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  • El Chuco
  • El Chuco<ref name="http://www.uapress.arizona.edu/BOOKS/bid1654.htm"></ref>
  • Land of the Sun
  • Star of the Southwest
  • The Star City of Texas
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El Paso

City of El Paso

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  Summary  

El Paso, is a city in and the county seat of El Paso County, Texas, United States, and lies in far West Texas. In the 2010 census, the city had a population of 649,121. It is the sixth largest city in Texas and the 19th largest city in the United States. Its metropolitan area covers all of El Paso County, whose population in the 2010 census was 800,647.

El Paso stands on the Rio Grande (Río Bravo del Norte), across the border from Ciudad Juárez, Chihuahua, Mexico. The image to the right shows Downtown El Paso and Juárez, with the Juárez Mountains in the background. The two cities form a combined international metropolitan area, sometimes called Juarez-El Paso, with Juárez being the significantly larger of the two in population. Together they have a combined population of 2 million, with Juárez accounting for 2/3 of the population. In 2010 El Paso was awarded an All-America City Award, the oldest community recognition program in the United States.

El Paso is home to the University of Texas at El Paso and the Texas Tech University Health Sciences Center at El Paso. Fort Bliss, one of the largest military complexes of the United States Army, lies to the east and northeast of the city, with training areas extending north into New Mexico, up to the White Sands Missile Range and neighboring Holloman Air Force Base in Alamogordo. The Franklin Mountains extend into El Paso from the north and nearly divide the city into two sections, the western half forming the beginnings of the Mesilla Valley and with the eastern slopes connecting in the central business district at the south end of the mountain range.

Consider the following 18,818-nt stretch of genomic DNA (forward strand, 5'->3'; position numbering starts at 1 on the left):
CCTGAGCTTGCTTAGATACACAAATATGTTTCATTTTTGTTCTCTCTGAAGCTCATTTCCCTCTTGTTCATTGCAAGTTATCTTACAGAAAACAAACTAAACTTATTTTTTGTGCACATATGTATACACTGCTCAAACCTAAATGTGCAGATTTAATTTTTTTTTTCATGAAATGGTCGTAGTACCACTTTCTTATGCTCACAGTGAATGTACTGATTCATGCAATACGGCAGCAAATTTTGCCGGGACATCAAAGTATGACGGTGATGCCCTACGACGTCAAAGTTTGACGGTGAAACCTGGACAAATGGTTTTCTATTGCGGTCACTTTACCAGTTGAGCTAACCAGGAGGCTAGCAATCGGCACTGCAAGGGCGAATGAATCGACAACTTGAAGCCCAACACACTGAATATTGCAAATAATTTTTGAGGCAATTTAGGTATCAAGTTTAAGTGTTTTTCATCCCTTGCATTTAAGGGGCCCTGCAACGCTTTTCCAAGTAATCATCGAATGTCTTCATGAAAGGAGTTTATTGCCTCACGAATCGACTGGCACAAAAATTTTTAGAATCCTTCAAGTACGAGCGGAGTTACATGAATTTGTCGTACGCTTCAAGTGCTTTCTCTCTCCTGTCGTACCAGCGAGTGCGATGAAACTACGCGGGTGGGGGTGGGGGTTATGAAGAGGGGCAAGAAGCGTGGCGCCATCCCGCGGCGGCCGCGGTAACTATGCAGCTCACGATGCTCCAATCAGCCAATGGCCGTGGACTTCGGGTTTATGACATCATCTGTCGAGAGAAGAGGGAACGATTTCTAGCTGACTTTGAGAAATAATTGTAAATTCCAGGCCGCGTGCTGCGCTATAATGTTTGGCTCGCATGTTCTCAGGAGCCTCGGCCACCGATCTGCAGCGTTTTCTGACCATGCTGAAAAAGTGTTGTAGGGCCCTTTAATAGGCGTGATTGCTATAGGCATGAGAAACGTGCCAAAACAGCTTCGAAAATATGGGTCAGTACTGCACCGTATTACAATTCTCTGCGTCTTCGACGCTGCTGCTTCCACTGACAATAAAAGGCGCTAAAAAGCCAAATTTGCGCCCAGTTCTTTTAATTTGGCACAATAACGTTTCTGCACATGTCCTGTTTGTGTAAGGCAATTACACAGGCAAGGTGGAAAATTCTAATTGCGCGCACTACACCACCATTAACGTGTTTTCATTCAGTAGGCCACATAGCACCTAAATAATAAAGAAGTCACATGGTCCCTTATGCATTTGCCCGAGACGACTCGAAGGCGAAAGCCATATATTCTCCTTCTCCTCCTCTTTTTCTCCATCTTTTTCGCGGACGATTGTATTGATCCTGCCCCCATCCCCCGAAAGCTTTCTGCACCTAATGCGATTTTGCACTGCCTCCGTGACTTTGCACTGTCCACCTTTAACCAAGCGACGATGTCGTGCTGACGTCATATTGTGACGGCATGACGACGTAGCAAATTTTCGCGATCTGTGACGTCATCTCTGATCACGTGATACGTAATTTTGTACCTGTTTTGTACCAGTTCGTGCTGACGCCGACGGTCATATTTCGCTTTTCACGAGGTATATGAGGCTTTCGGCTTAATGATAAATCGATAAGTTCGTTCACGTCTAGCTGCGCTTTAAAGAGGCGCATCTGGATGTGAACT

History  

The El Paso region has had human settlement for thousands of years, as evidenced by Folsom points from hunter-gatherers found at Hueco Tanks. The earliest known cultures in the region were maize farmers. At the time of the arrival of the Spanish the Manso, Suma, and Jumano tribes populated the area and were subsequently incorporated into the Mestizo culture in the area, along with immigrants from central Mexico, captives from Comanchería, and genízaros of various ethnic groups. The Mescalero Apache roamed the region as well.

Spanish explorer Don Juan de Oñate was the first European explorer known to have arrived at the Rio Grande near El Paso, in 1598, celebrating Thanksgiving Mass there on April 30, 1598 (several decades before the Pilgrims' Thanksgiving). However, it is thought that the 4 survivors of the Narváez expedition passed through the area in the mid-1530s. El Paso del Norte (the present day Ciudad Juárez), was founded on the south bank of the Río Bravo del Norte, in 1659 by Spanish conquistadors. In 1680 the small village of El Paso became the base for Spanish governance of the territory of New Mexico, remaining the largest settlement in New Mexico until its cession to the US in 1848, when Texas took it in 1850.